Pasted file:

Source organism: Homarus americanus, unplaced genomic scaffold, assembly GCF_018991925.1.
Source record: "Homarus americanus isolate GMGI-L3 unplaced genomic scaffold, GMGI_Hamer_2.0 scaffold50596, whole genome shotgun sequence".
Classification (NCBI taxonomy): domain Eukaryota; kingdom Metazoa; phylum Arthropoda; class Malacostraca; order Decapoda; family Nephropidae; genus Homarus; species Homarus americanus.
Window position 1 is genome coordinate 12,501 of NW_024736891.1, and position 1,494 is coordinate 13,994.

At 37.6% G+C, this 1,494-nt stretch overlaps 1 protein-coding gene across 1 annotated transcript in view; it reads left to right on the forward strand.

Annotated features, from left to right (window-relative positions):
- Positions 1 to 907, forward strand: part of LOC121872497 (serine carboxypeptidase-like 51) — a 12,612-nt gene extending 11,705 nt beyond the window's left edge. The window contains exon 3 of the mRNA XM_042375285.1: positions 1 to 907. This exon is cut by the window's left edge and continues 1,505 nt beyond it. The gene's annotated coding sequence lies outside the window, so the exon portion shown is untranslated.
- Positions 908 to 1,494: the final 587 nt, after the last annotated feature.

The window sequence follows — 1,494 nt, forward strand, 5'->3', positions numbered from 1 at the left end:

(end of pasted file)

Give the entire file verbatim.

Source organism: Homarus americanus, unplaced genomic scaffold, assembly GCF_018991925.1.
Source record: "Homarus americanus isolate GMGI-L3 unplaced genomic scaffold, GMGI_Hamer_2.0 scaffold50596, whole genome shotgun sequence".
Classification (NCBI taxonomy): domain Eukaryota; kingdom Metazoa; phylum Arthropoda; class Malacostraca; order Decapoda; family Nephropidae; genus Homarus; species Homarus americanus.
Window position 1 is genome coordinate 12,501 of NW_024736891.1, and position 1,494 is coordinate 13,994.

At 37.6% G+C, this 1,494-nt stretch overlaps 1 protein-coding gene across 1 annotated transcript in view; it reads left to right on the forward strand.

Annotated features, from left to right (window-relative positions):
- Positions 1 to 907, forward strand: part of LOC121872497 (serine carboxypeptidase-like 51) — a 12,612-nt gene extending 11,705 nt beyond the window's left edge. The window contains exon 3 of the mRNA XM_042375285.1: positions 1 to 907. This exon is cut by the window's left edge and continues 1,505 nt beyond it. The gene's annotated coding sequence lies outside the window, so the exon portion shown is untranslated.
- Positions 908 to 1,494: the final 587 nt, after the last annotated feature.

The window sequence follows — 1,494 nt, forward strand, 5'->3', positions numbered from 1 at the left end: